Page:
Do You Know Where |Your Sperm Is?

     Pattern recognition is the source of most of our knowledge and innovation, so I’m always on the lookout for patterns.
     Early last week, Courthouse News reported on a fascinating lawsuit filed in Texas on behalf of an apparently-surprised fellow against a fertility clinic for causing him to be the father of twins.
     At almost the same time, an outfit called DNA Diagnostic Center – “The most trusted name in DNA testing” – issued a press release noting that “about 1 out of every 3 tested alleged fathers is found to not be the biological father of a child.”
     If you’d only seen the press release, you would have missed the pattern. You might have thought there are a lot of women are sleeping around. You might have thought there was a lot of uncertainty about parenting going around.
     More from the release: ” ‘As one of the leading companies in DNA testing, we’re seeing an increase in calls by men seeking paternity answers, especially for cases where there are disputes or where chain of custody is important,’ said Dr. Michael Baird, chief science officer for DDC.”
     Let me highlight the key phrase there: chain of custody.
     Turn your attention now to the Texas lawsuit in which the plaintiff claimed that one day he found a receipt for preservation of a sperm sample from a lab he’d never visited. When he investigated, he was told that a woman, who claimed to be his wife but wasn’t, brought the sample in and had herself fertilized with it.
     The result was the birth of twins and the plaintiff “suffered severe mental anguish and incurred economic harm due to substantial child support payments.”
     I assume that means he was one of the two out of three who did pass the biological father test.
     The unexpected pattern? Combine the Texas story with the increase in calls for tests and the importance of chain of custody.
     Sperm theft is on the rise. Be careful where you leave your sperm.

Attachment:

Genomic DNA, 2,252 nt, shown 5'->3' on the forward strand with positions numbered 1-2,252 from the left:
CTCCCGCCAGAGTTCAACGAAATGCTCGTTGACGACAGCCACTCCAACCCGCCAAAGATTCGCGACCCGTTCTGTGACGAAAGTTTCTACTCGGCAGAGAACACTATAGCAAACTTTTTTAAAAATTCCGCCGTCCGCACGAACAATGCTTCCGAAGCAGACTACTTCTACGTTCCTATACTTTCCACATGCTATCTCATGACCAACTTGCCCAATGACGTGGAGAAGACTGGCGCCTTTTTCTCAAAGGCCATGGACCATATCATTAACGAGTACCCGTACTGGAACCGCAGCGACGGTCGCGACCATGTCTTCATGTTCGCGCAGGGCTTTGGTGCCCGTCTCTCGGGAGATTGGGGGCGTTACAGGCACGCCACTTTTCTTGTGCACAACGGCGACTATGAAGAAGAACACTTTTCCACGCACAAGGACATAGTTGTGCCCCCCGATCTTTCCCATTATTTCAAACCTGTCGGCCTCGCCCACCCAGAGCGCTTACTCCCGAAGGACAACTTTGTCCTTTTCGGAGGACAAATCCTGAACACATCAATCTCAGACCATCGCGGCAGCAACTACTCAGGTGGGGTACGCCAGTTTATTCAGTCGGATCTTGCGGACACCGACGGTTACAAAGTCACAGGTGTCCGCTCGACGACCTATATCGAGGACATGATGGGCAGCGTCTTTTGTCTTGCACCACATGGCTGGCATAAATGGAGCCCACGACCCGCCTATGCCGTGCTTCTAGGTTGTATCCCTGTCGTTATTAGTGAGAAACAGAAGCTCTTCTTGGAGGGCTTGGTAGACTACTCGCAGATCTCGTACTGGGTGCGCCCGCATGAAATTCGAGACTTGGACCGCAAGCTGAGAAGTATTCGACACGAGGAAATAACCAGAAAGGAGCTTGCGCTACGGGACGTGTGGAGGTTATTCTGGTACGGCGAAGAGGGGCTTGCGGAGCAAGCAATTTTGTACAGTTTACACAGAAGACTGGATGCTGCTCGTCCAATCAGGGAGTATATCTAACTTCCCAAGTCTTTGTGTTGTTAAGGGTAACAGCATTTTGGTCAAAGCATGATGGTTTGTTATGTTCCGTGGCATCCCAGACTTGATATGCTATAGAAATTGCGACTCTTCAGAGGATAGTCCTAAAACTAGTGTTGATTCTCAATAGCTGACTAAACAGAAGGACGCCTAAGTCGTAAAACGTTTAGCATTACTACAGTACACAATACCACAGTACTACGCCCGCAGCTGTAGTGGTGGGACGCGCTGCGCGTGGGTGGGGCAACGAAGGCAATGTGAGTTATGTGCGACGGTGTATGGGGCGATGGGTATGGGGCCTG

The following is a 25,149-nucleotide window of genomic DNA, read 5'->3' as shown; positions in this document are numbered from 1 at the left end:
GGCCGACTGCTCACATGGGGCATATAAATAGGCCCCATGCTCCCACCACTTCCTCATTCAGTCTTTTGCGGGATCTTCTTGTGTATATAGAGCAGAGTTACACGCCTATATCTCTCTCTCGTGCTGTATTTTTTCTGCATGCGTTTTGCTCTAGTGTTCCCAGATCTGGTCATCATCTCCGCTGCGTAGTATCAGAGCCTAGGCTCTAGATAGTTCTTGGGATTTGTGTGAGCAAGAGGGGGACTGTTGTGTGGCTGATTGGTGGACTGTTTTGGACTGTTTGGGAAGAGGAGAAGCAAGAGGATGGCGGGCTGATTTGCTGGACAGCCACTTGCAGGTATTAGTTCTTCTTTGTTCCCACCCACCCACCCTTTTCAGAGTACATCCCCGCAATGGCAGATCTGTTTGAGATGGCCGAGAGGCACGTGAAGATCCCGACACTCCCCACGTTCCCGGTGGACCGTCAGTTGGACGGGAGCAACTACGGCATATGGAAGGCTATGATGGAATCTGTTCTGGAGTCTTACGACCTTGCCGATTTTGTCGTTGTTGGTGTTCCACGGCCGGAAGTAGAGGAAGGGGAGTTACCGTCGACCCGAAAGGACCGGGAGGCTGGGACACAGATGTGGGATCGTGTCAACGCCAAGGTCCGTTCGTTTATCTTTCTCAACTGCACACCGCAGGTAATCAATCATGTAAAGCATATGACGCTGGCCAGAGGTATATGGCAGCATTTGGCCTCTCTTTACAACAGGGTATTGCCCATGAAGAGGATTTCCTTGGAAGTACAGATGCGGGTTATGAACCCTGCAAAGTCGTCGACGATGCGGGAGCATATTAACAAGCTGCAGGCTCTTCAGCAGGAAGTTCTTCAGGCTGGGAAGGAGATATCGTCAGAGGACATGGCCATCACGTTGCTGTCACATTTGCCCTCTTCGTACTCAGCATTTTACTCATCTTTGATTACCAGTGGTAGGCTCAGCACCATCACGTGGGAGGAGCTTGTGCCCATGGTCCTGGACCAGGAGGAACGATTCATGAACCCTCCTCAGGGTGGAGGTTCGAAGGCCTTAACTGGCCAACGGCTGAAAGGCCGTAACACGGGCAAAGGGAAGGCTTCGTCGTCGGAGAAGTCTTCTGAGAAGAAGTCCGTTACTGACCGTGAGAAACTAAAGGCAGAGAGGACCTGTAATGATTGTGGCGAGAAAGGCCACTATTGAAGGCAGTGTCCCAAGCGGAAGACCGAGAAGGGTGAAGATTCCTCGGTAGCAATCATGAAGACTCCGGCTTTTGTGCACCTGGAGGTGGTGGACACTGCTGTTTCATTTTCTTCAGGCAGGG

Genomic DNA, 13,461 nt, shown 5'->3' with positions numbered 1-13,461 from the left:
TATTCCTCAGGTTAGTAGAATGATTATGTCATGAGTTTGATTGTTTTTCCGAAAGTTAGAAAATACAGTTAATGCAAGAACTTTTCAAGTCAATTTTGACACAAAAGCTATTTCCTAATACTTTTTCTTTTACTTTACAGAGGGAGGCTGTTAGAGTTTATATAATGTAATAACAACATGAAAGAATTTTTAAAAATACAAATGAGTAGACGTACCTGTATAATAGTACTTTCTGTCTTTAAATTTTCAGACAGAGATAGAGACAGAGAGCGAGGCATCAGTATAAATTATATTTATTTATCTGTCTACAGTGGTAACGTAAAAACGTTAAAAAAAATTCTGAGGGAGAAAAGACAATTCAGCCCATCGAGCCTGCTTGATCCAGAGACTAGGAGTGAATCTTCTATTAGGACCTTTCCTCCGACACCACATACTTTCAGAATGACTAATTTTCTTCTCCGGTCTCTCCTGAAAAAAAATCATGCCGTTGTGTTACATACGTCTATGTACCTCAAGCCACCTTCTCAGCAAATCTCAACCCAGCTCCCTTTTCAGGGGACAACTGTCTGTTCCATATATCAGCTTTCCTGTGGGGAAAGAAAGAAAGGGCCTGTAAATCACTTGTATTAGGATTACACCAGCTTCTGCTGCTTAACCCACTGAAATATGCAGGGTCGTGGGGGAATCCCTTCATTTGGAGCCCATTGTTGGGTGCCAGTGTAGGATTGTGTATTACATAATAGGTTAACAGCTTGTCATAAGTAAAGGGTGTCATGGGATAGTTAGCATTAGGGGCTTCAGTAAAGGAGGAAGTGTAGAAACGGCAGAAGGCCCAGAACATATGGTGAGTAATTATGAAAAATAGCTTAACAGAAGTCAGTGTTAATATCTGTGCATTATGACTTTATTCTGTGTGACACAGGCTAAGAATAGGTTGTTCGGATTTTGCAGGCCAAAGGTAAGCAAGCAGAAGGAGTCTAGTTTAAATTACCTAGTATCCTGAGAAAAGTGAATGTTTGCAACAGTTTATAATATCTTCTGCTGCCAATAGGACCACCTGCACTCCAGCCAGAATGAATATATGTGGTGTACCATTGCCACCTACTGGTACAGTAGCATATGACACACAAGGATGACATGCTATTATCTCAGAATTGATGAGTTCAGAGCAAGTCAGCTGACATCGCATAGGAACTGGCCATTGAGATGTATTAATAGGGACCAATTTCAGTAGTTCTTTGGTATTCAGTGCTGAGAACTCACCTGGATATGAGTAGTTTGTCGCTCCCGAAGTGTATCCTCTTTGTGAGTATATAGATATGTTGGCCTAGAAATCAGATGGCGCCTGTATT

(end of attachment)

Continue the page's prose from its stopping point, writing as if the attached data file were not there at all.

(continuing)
One last note – there is a bit of mystery surrounding the Texas complaint. No, it’s not the method of sperm collection. I’ve spent hours this past week coming up with scenarios for that. Try it – it’s an enjoyable pastime.
     No, the real mystery is why would the thief leave a receipt where the victim could find it?
     There may be another phenomenon here: drunken sperm donation.
     Sometimes you don’t remember where you’ve been the night before.
     
     MULTIPLE PERSONALITY. Here’s an interesting philosophical question: can you eavesdrop on yourself?
     Before you say no, check out a California appellate ruling called Kight v. CashCall, Inc. in which we learn that a trial court found that when a supervisor secretly monitored a call between a customer and a CashCall employee, it wasn’t eavesdropping.
     Why not?
     Because “there were only two parties to the alleged monitored conversations – the corporation and the customer.”
     The supervisor and the employee are both the corporation – which is a person – and a person can’t eavesdrop in him or herself.
     (Aside: is a corporation a he or a she? Is it polite to ask?)
     The appellate court didn’t buy this reasoning but, if you haven’t read the opinion, I’m guessing you won’t come up with the appellate reasoning.
     Here it is: “(S)ection 632 uses a different statutory term, ‘parties’ (rather than ‘persons’), to identify the individuals who are the conversation participants…. This difference supports the view that for purposes of determining who must give consent, the corporation is not a single unit….”
     The eavesdropper was another party but not another person.
     Which I think means that if you go to work for a corporation, you are no longer a person but you’re still a party.
     I love this stuff.

%d bloggers like this: